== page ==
Though his movement was ordinary, the leaves swirled away from his
foot as if he had stirred a whirlwind, and to his shock he realized that this
clearing was not like the forest floor at all. For the leaves swirled deeper and
deeper, clearing away from his feet to reveal that he was standing at the edge of
This was no clearing, this was a deep basin, a round pit cut deeply into
the earth. How deep it was, he couldn't guess, for the leaves still swirled away,
deeper, deeper, and the wind that had arisen from the movement of his leg
carried them up and away, twisting into the sky like a pillar of smoke.
If that was a woman lying there, then she must be lying on a pedestal
arising from the center of this deep hollow. Women who bumped their heads
into tree limbs did not climb down a precipice like this and climb up a tower in
the middle. Something else was going on here, something darker. She must
have been murdered.
He looked at her again, but now many of the leaves that had blown up
from Vanya's feet were coming to rest, and he couldn't quite see her face. No,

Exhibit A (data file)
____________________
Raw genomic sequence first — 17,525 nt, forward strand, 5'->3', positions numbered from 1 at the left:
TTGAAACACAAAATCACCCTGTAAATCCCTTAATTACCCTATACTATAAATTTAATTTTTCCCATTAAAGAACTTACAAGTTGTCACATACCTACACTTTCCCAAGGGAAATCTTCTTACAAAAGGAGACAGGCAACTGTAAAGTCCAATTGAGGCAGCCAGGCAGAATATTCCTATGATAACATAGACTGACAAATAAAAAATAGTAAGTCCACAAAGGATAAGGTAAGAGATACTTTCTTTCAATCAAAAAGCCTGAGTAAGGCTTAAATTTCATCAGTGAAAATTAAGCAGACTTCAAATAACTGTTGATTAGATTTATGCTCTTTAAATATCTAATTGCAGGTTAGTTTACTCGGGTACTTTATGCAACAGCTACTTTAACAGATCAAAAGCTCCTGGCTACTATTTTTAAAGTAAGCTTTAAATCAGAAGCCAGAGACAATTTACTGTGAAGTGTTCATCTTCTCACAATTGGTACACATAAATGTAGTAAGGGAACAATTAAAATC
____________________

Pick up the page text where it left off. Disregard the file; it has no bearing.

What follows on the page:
there it was, or where it should have been. But no face now, just leaves.
I imagined it, he thought. It was that leaf -- I thought it was a nose.
There's no woman there. Just a strange rock formation. And a pit in the
middle of the forest that had filled with leaves. Maybe it was the crater from an
old meteor strike. That would make sense.
As he stood there, imagining the impact of a stone from space, something
moved on the far side of the clearing. Or rather, it moved under the far side of
the clearing, for he saw only that the leaves began to churn in one particular
place, and then the churning moved around the circle, heading toward him.
A creature that lived in this hollow, under the leaves like a sea serpent
under the waves. A terrestrial octopus that will come near me and throw a
tentacle up onto the shore and drag me down under the leaves and eat me,
casting only my indigestible head up onto the center pedestal, where it would
eventually lure some other wanderer to step off into the pit to be devoured in
The churning under the leaves came closer. In the battle between
Vanya's curiosity and his morbid imagination, the imagination finally won. He
turned and ran, no longer bounding over the forest floor, but trying to dig in
and put on speed. Of course this meant that his feet kept losing purchase as
leaves slipped under them, and he fell several times until he was covered with
leafmould and dirt, with bits of old leaves in his hair.